Artificial Intelligence (AI) combines science and engineering in order to build machines capable of intelligent behaviour. It brings together work from the fields of philosophy, psychology, and computer science (see PHILOSOPHY, PSYCHOLOGY, COMPUTER), and contributes to and has drawn on brain science and linguistics. Intelligent robotics is a related discipline in which the machines can manipulate objects in the physical world, (see ROBOT).
AI systems are often thought of as science fiction, but in fact are all around us. AI techniques are used, for example, by credit card companies to notice whether your card has been stolen, by looking for changes in your spending patterns. AI is also used in chess computers; in intelligent agents that search for information on the internet; for scheduling the observations of the Hubble space telescope; and for helping doctors diagnose illnesses. Robots were used to help clean up after the Chernobyl nuclear power disaster. Even your pocket calculator could be said to be AI - 100 years ago, no one would have expected a machine to know how to do maths!
In order to build these intelligent machines AI uses many techniques. Expert Systems use the specialist knowledge that people like doctors and lawyers have in order to assist other people by giving advice on those subjects. Machine Learning is the study of how computers and robots can learn from their experience. Neural Networks are computers that work a little bit like brains (see BRAIN, MENTAL PROCESSES). Natural Language studies human languages, like English or Japanese, by trying to teach computers to understand them.
Surprisingly, tasks which we find hard, computers find easy and vice versa. Although we can write chess playing programs that compete for the world championship it is difficult to build a robot that can walk or catch a ball. Computers can do calculus, but they can't learn to talk as well as a two year old child. Trying to understand why this might be is the scientific side of AI - it is the attempt to understand our own intelligence.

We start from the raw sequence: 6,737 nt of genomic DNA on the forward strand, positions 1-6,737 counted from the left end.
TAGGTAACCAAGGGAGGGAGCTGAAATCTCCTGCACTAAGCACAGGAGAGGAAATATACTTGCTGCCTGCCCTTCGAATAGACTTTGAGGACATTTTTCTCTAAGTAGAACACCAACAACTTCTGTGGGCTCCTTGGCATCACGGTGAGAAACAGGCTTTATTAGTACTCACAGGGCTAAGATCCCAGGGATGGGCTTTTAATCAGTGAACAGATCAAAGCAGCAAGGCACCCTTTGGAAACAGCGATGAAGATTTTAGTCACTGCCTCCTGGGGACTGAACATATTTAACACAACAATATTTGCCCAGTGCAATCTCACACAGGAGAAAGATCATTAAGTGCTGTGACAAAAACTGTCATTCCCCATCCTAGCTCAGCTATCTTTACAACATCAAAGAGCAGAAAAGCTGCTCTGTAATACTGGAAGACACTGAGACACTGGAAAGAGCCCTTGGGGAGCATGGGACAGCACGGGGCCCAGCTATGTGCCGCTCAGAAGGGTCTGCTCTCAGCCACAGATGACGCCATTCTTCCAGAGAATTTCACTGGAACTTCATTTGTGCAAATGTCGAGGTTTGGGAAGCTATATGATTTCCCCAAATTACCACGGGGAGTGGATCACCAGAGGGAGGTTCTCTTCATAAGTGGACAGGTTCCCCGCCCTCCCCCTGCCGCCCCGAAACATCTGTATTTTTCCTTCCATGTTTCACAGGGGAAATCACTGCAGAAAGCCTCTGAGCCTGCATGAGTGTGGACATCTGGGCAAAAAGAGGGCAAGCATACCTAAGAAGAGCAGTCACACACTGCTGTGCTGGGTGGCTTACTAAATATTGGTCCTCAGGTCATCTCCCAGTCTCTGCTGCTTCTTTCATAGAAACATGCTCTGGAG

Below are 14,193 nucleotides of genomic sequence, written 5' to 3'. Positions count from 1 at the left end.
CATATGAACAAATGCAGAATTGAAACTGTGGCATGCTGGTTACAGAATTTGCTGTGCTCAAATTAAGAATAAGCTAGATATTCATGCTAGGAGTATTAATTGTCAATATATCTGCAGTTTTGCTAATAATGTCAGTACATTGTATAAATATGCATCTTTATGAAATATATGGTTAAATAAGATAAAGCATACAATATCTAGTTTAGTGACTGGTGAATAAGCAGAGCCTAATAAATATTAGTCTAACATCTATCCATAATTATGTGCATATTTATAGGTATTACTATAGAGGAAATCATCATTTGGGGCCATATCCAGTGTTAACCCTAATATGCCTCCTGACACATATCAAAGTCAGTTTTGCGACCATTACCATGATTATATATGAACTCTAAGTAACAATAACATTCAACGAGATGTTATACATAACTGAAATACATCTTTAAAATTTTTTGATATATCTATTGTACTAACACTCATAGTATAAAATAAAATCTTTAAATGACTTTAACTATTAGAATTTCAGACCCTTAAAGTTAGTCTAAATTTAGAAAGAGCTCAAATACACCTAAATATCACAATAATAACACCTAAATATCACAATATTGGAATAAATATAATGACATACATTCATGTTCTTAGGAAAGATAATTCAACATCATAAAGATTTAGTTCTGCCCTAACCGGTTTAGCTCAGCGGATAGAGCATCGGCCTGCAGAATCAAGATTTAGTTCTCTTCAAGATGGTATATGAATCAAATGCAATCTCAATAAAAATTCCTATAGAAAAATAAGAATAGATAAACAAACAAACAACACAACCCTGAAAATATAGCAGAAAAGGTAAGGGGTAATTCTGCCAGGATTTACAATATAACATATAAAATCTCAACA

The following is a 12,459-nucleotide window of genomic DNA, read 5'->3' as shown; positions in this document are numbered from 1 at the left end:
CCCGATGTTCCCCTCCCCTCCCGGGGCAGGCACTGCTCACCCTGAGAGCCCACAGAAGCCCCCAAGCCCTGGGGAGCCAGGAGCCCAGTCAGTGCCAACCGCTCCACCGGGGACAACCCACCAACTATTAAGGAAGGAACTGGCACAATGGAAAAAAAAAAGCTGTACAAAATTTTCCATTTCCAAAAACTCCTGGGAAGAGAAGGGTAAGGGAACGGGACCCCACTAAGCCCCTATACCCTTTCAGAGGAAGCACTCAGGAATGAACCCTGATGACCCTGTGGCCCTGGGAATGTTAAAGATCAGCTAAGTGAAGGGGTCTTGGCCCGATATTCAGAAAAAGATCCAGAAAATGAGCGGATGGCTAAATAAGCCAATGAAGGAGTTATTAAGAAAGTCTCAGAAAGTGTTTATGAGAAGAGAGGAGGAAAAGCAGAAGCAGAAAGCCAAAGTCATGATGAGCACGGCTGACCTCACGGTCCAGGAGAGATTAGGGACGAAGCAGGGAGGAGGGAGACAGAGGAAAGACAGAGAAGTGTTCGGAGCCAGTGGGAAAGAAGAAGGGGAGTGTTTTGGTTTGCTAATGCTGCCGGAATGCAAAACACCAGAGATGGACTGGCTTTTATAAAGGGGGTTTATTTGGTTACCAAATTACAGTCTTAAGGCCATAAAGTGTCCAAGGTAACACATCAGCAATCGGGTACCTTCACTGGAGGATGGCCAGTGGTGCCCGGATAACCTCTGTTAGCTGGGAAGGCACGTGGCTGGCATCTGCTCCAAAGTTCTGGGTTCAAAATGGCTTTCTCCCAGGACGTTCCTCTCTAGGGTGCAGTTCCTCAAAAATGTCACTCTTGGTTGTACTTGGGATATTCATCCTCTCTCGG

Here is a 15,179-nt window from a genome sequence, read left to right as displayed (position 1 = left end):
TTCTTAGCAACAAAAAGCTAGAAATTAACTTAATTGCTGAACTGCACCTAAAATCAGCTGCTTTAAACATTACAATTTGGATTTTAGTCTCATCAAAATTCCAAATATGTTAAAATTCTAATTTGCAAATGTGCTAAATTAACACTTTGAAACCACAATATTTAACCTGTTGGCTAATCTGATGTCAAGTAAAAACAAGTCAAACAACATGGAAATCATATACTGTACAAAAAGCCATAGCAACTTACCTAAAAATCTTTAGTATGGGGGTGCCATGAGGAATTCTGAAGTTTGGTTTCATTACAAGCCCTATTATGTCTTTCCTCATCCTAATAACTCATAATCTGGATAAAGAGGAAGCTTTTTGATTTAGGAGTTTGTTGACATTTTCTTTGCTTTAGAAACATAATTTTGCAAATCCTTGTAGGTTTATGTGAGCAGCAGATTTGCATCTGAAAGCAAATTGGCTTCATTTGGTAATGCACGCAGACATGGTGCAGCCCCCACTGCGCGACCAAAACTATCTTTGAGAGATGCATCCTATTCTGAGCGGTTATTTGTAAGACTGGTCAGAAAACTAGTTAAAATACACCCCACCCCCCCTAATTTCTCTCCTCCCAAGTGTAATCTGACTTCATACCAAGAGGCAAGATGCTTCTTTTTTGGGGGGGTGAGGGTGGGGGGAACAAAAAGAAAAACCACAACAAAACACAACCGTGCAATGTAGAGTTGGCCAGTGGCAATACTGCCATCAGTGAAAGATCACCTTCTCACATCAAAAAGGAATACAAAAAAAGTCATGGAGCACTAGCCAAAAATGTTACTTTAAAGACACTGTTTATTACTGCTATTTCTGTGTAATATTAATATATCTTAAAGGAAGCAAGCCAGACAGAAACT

We can use intelligent machines to help us answer these questions about what intelligence is, and how it works. When we think we understand how a mental process works in a human or an animal, we can model it on a computer and see if our theory is correct. Sometimes it turns out to be simpler to test our theories of intelligence by building intelligent machines rather than by analysing people and animals. In this way AI cooperates with other sciences like psychology, and philosophy of mind, which tries to understand what it means to be human, and how we think.
Some people are concerned that if research in AI is successful, that computers will become too powerful. There are many complicated ethical issues in AI. For example, if a doctor asks an AI program for help with a diagnosis, and the machine gives a wrong answer, who is responsible? For most equipment a doctor uses, the doctor herself is obliged to use it correctly. But for an AI system claiming to have the knowledge of other experts at work, could those other experts, or the programmers, be held responsible? In the future AI will also need to involve fields such as social policy and ethics.
So far though, AI products have been welcomed by our society. Current research should soon bring us programs to help us use the power of computers more naturally. You may be able to communicate with machines by talking, or they may even guess what you are trying to do by watching you and offer advice and help. Hopefully, AI will one day help us solve problems we cannot currently solve at all using traditional approaches to science and engineering.